A Tour of South America’s Top Historic Buildings and Architectural Sites


If history and architecture excite and interest you, South America is definitely a continent you should explore. A mixture of cobbled, traditional towns, countless vast national parks and vibrant colourful cities are crammed into the 12 sovereign states that make up the continent. Deciding where to visit and what to see will be your biggest worry in this enigmatic region, so we’ve done some research and present to you our must-sees in order from North to South. Enjoy!

Santuario de Las Lajas, Colombia

This gothic-style basilica church is located in southern Colombia and is built inside the canyon of the Guaitara River. You read that right, inside a canyon. This iconic structure has truly breathtaking architecture in addition to its beautiful surroundings. The name ‘Laja’ relates to where the church is built, and is the name of a flat sedimentary rock similar to shale.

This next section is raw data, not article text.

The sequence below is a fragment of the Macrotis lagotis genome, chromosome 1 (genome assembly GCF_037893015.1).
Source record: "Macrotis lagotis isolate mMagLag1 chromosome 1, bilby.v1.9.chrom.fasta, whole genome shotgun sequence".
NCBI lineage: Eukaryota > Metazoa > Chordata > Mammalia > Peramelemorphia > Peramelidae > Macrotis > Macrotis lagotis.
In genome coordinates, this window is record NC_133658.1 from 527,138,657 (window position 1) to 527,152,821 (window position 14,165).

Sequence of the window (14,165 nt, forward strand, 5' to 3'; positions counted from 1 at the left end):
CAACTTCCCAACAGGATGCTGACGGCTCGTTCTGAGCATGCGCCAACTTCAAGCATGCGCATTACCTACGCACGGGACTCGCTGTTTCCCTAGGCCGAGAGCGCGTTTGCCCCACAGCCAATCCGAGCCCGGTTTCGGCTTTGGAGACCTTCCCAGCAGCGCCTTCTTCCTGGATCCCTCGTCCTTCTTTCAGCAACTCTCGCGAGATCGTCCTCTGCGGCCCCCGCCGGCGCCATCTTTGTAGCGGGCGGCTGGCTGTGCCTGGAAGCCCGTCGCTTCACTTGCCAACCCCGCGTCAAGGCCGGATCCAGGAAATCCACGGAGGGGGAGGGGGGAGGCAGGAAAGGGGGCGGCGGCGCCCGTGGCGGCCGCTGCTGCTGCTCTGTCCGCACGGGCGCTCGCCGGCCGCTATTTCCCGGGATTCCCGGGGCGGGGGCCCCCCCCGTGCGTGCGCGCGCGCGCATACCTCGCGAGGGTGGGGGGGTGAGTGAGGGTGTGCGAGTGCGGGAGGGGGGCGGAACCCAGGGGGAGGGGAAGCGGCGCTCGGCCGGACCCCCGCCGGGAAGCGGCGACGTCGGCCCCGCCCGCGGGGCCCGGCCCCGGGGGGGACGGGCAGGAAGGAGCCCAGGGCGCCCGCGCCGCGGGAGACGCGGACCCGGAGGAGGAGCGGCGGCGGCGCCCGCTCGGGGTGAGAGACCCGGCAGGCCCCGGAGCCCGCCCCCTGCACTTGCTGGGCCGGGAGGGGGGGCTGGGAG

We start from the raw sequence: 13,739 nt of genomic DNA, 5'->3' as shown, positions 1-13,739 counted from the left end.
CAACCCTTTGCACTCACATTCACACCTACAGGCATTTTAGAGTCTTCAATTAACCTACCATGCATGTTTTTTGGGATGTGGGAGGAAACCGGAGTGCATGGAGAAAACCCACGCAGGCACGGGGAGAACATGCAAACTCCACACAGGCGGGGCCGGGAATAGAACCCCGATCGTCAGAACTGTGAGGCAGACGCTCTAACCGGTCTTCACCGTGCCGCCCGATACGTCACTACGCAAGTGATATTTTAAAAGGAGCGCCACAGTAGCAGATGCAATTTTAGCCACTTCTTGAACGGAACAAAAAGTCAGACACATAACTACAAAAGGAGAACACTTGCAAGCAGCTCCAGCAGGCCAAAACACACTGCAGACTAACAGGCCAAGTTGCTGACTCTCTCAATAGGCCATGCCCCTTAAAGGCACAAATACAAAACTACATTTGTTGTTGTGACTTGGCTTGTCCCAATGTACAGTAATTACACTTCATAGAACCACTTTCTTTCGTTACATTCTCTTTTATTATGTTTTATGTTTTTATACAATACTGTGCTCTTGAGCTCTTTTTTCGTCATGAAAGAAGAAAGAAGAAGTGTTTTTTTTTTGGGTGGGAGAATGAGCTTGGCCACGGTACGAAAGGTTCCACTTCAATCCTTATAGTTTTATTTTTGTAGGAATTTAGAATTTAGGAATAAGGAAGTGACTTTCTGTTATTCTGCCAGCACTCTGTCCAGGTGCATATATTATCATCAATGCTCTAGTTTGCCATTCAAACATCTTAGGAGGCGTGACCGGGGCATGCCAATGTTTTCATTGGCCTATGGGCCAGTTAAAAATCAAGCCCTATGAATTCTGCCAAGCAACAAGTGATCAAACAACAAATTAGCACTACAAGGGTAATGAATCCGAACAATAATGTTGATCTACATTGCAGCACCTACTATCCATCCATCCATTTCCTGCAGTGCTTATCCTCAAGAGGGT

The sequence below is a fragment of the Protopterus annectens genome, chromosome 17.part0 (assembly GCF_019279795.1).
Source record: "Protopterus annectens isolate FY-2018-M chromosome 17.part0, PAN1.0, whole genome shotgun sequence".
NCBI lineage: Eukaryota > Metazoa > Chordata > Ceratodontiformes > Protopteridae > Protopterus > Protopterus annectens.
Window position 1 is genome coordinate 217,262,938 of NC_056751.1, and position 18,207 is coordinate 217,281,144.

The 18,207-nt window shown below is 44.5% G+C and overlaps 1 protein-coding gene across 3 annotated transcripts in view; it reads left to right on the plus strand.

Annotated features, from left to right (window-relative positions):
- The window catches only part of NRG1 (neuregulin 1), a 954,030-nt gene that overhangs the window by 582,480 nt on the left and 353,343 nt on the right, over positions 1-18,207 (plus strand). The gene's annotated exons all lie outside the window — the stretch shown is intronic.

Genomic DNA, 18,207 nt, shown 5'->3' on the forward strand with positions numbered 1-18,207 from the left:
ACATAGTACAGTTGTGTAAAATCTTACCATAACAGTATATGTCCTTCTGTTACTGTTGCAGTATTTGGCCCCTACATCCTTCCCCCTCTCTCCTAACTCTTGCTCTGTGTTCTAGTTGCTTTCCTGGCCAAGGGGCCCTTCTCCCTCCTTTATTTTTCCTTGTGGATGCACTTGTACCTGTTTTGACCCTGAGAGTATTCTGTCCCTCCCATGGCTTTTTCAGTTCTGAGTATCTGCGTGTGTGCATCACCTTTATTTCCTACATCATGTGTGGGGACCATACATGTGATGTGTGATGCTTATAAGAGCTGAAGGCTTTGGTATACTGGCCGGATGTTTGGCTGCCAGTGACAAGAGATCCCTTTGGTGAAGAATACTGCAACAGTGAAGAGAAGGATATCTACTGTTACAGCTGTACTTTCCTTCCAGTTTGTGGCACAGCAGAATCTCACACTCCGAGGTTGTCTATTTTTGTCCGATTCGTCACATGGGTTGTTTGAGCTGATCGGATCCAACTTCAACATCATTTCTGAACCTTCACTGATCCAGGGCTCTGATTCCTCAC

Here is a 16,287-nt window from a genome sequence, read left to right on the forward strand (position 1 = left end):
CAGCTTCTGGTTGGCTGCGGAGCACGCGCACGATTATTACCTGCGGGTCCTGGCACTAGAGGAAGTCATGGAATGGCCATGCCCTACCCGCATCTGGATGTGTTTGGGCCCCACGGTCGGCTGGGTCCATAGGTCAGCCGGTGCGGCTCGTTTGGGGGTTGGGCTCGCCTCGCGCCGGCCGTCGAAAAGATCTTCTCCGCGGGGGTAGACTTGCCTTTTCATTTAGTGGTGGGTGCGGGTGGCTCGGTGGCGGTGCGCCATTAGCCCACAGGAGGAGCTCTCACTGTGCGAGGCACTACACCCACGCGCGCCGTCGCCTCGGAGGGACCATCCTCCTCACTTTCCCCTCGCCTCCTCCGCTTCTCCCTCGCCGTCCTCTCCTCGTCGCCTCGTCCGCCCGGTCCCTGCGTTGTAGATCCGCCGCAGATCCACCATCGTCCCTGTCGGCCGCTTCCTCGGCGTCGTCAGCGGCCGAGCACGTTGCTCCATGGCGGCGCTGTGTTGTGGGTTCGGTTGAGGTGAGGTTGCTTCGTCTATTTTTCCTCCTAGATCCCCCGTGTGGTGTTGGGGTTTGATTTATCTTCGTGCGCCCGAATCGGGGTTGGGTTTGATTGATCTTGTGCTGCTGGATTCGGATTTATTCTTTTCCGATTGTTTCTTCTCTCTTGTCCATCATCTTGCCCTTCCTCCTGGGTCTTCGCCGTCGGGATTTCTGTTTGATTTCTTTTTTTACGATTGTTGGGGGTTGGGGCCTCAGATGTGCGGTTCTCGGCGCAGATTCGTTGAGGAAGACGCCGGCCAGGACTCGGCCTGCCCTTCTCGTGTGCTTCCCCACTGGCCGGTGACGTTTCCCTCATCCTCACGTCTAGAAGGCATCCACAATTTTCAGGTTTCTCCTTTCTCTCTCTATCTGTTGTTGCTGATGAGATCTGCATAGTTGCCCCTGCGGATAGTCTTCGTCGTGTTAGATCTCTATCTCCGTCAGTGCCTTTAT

The church contains a world famous shrine, which dates back to an event in 1754 in which a child was said to have seen an apparition of the Virgin Mary during a storm. Connected to the canyon by a 50m high bridge, the church sits 100 metres from the canyon’s bottom.

Machu Picchu, Peru 

A World Heritage Site you’ve probably heard of, but definitely deserves a mention, is the stunning 15th-century Incan citadel of Machu Picchu. Located on the ridge of mountains over 2,000 metres above sea level, archaeologists believe Machu Picchu was built as an estate for the emperor Pachacuti, however, it was left abandoned not long after due to the Spanish Conquest.

There are three primary structures – the Intihuatana, the Temple of the Sun and the Room of the Three Windows. During the past decade, this site has been voted one of the New Seven Wonders of the World and is definitely worth a visit, despite being tricky to get to, the views are unforgettable.

Teatro Amazonas, Manaus, Brazil